The tried-and-tested team of baritone Stephan Genz and pianist Roger Vignoles has produced a string of excellent Lieder recordings for Hyperion. This, their second Mahler disc, contains an hour-long selection of songs from Des Knaben Wunderhorn and finds them in typically persuasive form. It is a recording that seems, above all, to be characterised by enormous intelligence and sensitivity, from both singer and pianist.
Most prefer to hear these songs in Mahler's brilliant and scathing orchestrations but the artistry on show here makes me glad to hear them in the intimate, piano-only versions. Vignoles shows his skill in conjuring up the sound of the military band right at the start of the disc with 'Revelge'. There's a heel-clicking officiousness to the opening, a ruggedness to the second march theme first introduced at 'Ach Bruder, ich kann dich nicht tragen' and his outburst before 'Es schlägt die Trommel auf und nieder' is magnificent. Genz is every bit as responsive to his part, pointing the text excellently, capturing the requisite mix of irony and swagger.
Genz is perhaps even more convincing in the lighter numbers. If his 'Ija!'s in 'Lob des hohen Verstandes' are more restrained than some, he makes up for it for his lightness of diction and quickwittedness of delivery, subtly differentiating between the various characters. The same virtues are apparent in a truly delightful rendition of 'Rheinlegendchen'; Genz recounts the tale with open-eyed innocence against Vignoles' touching treatment of the Ländler-inspired accompaniment.
Genz's beautiful but essentially soft-grained baritone might not have some of the steely edge that, say, Thomas Hampson has on his recording with Geoffrey Parsons from the early nineties, but he's still thoroughly convincing in the various military guises. He's puffed-up and arrogant as the Hussar in 'Trost im Unglück' (aided ably by drum beats rapped out sharply by Vignoles) and as the boy in 'Der Schildwache Nachtlied' he captures the self-deceiving belief in the rightness of war and duty, singing out magnificently at 'Halt! Wer da?'.
Time and again, though, it is in the lighter and more reflective songs that the subtlety of his interpretations comes into its own, particularly when he takes over the persona of one of the heart-broken Mädels who suffer at the hands of war. 'Wo die schönen Trompeten blasen' is as touching as I've heard it, Genz employing a rapt sotto voce judiciously but never artificially to intensify the tragedy. 'Urlicht', which brings the disc to a close, is supremely moving. The intelligence of singer and pianist are especially rewarding in songs like 'Verlorne Müh' where Genz uses all the weapons in his singer's armoury to toy with and coax the listener: there's a smile in the voice, a floated sotto voce here, a sense of impatience there. Yet never does it feel like it's the artificial product of a calculating interpretative art. The performances of 'Des Antonius von Padua Fischpredigt' and 'Das irdische Leben' are probably a little more measured than some might be used to but this is in line with the intimacy of the interpretations; these are detailed reactions to the texts that would be impossible in the orchestral versions.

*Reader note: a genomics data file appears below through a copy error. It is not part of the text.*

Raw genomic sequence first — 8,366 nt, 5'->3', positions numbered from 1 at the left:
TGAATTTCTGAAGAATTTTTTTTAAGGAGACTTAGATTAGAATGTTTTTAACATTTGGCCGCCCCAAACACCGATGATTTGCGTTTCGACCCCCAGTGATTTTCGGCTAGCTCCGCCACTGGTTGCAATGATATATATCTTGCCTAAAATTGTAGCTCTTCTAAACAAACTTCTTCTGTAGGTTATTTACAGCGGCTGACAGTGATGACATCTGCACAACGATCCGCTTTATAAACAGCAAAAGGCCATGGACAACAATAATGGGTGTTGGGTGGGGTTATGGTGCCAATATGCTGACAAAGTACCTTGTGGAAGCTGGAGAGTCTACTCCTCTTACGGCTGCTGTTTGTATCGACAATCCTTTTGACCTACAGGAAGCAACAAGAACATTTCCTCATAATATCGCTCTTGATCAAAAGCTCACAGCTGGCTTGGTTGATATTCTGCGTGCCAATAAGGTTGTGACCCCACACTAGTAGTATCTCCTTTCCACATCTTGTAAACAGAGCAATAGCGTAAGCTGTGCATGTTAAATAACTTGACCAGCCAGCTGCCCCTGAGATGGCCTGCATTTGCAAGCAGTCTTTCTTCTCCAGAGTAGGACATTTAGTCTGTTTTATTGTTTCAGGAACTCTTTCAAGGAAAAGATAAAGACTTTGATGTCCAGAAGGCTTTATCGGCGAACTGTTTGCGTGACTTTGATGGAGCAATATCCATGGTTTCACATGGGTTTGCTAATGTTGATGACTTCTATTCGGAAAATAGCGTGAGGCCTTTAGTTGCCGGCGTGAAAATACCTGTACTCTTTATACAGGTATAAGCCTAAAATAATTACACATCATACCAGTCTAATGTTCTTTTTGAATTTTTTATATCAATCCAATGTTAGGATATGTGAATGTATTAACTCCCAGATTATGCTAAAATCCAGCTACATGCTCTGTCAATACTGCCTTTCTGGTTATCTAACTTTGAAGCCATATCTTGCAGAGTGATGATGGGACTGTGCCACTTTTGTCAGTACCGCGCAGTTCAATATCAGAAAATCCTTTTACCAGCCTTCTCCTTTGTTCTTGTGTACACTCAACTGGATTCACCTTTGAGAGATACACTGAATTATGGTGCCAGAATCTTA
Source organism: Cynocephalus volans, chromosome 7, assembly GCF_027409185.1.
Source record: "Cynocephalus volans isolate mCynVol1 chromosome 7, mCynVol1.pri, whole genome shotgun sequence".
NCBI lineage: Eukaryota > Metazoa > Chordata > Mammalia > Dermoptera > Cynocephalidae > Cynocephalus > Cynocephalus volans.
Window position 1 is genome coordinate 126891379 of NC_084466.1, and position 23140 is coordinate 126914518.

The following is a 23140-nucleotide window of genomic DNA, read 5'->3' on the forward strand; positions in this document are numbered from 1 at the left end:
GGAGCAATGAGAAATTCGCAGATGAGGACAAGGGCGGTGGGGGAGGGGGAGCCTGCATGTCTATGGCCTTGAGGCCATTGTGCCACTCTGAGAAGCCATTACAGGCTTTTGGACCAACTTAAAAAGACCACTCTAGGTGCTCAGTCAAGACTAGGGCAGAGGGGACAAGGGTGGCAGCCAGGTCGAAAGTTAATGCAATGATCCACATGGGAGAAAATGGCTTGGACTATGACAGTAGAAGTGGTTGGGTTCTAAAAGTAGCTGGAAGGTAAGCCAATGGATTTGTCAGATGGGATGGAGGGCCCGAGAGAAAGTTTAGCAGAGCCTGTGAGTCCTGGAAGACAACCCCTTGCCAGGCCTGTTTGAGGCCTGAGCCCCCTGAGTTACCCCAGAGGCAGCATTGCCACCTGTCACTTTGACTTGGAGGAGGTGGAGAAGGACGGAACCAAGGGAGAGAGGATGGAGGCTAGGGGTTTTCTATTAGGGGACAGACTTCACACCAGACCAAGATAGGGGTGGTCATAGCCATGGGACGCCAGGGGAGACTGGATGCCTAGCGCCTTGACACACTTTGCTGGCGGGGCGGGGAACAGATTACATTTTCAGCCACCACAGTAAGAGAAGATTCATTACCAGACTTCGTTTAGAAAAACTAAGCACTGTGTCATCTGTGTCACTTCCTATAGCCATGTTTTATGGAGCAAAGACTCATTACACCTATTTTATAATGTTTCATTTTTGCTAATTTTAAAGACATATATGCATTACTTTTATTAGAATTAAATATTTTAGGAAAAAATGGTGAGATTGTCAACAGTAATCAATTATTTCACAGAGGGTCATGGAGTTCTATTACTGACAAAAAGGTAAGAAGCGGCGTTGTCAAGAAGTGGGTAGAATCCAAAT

In his excellent liner note, Vignoles writes that 'to enter the world of Mahler's Wunderhorn songs is like opening a picture book. Each page gives us another character, another fairy tale, another episode, whether happy or tragic, in the tale of human existence.' The skill with which all these situations and characters are evoked is the main virtue of this recording and the principle argument for having the piano versions of these songs in circulation as well as the orchestral. All but 'Revelge' and 'Der Tambourg'sell' were first produced in piano versions, which, to quote Vignoles, 'while clearly conceived in orchestral terms, are emphatically not "piano reductions"'. The minutiae of Genz's response to these colourful texts would no doubt either be lost or need to be exaggerated against an orchestral palette.
This disc, then, allows us to experience these wonderful songs close-up in all their variety, humour and pathos. Highly Recommended.
By Hugo Shirley